Those they teach are encouraged to interpret for themselves the meanings of the codes and whether they are qualified to use them. In most cases, the selection of a code is driven not by the meaning of the code and the massage therapists' qualifications, but rather by the fee that code pays.
The result of that kind of teaching is significantly higher fees and much greater income for the massage therapist, which is what drives the massage therapist to resort to questionable coding decisions. Did you know that an indentation of wording in the CPT coding manual carries with it an addition to the definition listed?
Did you know that a semicolon has a meaning, which is different than a comma when reading the codes? If you do not know those things, then you are incapable of using the American Medical Association's (AMA) CPT coding manual correctly. Stay out of it.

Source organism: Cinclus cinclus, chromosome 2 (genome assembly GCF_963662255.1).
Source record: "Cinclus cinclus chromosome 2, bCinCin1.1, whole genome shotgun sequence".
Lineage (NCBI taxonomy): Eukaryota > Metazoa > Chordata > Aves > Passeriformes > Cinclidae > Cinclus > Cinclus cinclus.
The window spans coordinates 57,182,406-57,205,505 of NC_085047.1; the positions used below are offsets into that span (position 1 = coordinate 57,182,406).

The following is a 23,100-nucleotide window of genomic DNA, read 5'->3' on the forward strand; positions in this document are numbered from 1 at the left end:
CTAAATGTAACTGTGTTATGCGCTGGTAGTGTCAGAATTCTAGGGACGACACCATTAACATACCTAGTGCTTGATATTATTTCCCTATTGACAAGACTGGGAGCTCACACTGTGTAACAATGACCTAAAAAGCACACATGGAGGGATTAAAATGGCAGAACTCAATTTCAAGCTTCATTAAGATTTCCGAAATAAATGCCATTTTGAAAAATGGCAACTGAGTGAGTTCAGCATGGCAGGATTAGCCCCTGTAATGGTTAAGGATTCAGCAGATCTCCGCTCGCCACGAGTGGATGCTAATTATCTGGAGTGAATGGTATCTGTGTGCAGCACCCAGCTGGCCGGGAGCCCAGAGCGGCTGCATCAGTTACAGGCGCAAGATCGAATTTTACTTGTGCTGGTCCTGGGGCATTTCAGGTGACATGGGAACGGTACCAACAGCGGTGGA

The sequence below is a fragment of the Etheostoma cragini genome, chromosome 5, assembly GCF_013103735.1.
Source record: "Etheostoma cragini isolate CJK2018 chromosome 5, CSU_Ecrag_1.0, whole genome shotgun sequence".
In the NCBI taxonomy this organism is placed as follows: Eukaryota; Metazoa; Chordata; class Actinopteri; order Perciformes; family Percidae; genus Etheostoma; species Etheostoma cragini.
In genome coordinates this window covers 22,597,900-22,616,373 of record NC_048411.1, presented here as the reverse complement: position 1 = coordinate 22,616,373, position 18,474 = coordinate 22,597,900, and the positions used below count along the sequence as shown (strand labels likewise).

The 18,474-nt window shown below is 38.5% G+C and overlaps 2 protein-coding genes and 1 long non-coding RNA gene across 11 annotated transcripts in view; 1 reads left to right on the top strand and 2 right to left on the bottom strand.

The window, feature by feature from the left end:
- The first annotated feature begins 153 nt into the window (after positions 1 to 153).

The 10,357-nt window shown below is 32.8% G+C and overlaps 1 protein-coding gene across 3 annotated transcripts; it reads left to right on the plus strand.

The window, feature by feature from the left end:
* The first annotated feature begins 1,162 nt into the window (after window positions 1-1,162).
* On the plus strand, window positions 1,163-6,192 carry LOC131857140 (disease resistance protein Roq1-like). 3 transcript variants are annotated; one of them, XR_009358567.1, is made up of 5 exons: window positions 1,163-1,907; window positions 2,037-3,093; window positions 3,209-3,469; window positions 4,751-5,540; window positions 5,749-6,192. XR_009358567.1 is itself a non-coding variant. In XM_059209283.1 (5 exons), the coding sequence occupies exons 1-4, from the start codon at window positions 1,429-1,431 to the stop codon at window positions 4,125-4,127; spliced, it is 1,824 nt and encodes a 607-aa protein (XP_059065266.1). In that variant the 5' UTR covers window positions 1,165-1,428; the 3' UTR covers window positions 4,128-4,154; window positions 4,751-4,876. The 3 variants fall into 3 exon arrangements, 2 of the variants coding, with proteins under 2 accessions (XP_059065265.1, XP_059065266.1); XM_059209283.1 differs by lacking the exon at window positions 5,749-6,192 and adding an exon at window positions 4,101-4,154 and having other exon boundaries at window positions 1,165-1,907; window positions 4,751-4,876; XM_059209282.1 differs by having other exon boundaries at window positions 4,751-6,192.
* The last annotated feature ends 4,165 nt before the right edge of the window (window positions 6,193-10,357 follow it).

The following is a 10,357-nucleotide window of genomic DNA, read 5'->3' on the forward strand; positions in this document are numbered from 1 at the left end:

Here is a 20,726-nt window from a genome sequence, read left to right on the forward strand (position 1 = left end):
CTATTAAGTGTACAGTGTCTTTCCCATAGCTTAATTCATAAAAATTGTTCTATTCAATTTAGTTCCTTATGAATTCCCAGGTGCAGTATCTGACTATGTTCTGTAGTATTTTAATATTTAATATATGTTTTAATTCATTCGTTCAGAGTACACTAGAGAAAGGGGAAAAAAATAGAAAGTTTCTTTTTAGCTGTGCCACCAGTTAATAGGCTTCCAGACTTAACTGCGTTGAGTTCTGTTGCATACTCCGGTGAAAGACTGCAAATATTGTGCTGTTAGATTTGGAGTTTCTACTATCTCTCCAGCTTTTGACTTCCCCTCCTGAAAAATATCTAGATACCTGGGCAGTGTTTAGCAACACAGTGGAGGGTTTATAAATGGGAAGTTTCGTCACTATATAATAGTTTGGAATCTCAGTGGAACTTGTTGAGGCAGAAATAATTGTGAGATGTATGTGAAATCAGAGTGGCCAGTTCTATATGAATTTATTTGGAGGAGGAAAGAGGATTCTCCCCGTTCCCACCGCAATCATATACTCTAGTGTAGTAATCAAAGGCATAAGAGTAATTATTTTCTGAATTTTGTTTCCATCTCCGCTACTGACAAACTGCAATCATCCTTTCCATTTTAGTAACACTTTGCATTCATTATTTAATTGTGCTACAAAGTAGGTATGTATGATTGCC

Certain insurances in Colorado are now restricting the number of CPT codes that a massage therapist may use to one code. They are also setting a specific maximum amount that can be claimed for that code. This is occurring because 95 different codes had been used by massage therapists making claims to their company. There are only three codes that the vast majority of massage therapists are able to use. That is not opinion, that is fact. The insurance companies are protecting themselves from unprincipled abuse on the part of the massage therapists. The massage therapists have abused those companies because of what they were taught.
Unethical Teaching of Fee Setting
Fee setting is a complicated and imprecise subject. One of the ways some teachers abuse this imprecision is to not include some very important information in their teaching. There are books that list every CPT code. They include information on usual and customary fees for service. The one I have organizes information in this way:
Except for Medicare/Medicaid, there is no set fee for 97124; each fee is for a unit of 15 minutes.